(Sea Mills) Bristol, England.
Situated 19.2 km NW of Bath (Aquae Sulis), near the
mouth of the tidal river Avon (for which the settlement
is named), a small harbor made by the confluence of
the river Trym. Military artifacts indicate a fort on this
site soon after the Roman invasion of A.D. 43. Stamped
tiles of Legio II Augusta indicate a continuing military
presence in the 2d c., perhaps supervising the shipping
of supplies to garrisons in Wales. A civilian settlement
also grew up, covering ca. 5.2 ha. The site was abandoned at the end of the Roman period.
The two known streets suggest an irregular grid originating at the end of the 1st c. A number of civilian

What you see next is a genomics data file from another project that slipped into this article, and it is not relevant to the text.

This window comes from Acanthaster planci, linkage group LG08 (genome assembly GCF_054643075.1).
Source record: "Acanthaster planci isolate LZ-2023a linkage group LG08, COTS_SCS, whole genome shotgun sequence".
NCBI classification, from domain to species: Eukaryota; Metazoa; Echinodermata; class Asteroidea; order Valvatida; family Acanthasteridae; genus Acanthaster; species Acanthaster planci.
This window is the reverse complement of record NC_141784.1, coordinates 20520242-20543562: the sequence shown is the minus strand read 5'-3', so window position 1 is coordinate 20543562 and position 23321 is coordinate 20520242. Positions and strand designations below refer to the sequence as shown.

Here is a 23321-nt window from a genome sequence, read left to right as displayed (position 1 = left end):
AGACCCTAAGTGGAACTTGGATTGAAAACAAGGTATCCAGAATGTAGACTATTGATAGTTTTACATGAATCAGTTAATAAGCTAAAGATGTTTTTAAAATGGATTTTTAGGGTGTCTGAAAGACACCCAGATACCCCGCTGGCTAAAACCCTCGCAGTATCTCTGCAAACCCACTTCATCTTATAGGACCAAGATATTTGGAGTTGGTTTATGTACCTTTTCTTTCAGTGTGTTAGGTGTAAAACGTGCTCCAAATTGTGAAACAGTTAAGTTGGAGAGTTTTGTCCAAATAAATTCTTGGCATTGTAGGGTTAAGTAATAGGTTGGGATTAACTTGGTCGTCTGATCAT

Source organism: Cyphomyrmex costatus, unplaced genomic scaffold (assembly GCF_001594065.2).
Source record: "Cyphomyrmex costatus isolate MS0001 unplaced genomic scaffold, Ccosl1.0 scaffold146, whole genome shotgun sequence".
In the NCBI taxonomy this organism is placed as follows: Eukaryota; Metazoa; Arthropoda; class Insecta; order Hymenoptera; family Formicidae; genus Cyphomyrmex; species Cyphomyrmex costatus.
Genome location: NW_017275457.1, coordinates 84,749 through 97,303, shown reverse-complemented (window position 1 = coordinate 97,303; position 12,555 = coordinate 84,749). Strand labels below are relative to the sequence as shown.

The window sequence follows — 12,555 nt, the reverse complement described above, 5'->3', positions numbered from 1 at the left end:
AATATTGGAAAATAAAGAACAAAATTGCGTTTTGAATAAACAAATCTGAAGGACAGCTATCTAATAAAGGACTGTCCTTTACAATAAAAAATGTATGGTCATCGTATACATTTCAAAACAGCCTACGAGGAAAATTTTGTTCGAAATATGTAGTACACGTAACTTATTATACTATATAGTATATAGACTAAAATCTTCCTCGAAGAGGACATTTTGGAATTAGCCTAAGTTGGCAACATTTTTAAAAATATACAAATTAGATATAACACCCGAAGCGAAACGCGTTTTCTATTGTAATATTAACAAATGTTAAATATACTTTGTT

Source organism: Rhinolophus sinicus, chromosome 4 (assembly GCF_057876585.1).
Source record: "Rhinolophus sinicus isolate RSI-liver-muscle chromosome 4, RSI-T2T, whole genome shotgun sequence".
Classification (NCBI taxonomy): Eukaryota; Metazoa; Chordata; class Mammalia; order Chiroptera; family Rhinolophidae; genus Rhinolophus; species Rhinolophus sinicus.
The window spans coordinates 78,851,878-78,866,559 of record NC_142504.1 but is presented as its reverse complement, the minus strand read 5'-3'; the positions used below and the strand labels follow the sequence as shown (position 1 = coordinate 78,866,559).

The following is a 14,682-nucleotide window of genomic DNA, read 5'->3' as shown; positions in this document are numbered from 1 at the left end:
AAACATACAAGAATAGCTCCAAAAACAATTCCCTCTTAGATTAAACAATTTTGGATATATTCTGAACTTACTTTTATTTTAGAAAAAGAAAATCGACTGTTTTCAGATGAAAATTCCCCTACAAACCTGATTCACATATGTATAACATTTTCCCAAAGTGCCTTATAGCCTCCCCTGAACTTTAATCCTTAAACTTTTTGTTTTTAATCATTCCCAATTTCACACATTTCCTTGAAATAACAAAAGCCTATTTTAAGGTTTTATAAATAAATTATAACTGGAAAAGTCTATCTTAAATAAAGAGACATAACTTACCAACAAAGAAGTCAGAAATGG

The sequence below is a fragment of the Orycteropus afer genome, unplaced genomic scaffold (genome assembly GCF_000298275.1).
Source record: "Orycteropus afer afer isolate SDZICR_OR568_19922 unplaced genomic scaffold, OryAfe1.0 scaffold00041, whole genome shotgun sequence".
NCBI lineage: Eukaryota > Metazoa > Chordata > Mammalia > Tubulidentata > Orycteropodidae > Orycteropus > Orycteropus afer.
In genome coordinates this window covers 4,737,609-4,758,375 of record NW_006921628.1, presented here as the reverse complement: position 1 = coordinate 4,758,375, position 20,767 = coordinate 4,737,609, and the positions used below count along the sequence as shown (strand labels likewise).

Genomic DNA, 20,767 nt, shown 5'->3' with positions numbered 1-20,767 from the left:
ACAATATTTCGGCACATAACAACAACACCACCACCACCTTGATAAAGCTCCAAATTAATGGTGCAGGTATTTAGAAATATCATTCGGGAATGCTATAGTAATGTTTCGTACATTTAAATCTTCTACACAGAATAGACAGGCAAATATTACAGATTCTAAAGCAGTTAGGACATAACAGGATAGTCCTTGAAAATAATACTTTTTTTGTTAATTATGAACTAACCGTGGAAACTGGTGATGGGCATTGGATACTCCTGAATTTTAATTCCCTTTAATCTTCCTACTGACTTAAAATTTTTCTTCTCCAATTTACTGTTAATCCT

buildings have been excavated, including a row of three
shops with stone foundations succeeding earlier timber
structures. The defenses have yet to be discovered. A
cemetery S of the town, indicated by an inscribed tombstone (RIB
137), has been confirmed by excavation.
Finds are in the City Museum, Bristol.
Various authors in Trans. Bristol and
Gloucestershire Arch. Soc
. 45 (1923) 193-201; 61 (1939)
202-23; 64 (1945) 258-95; R. Reece, “Roman Coins
from Sea Mills,” ibid. 85 (1966) 218-20; A.L.F. Rivet,
“The British Section of the Antonine Itinerary,” Britannia
1 (1970) 34-82 (for name).
M. G. HEBDITCH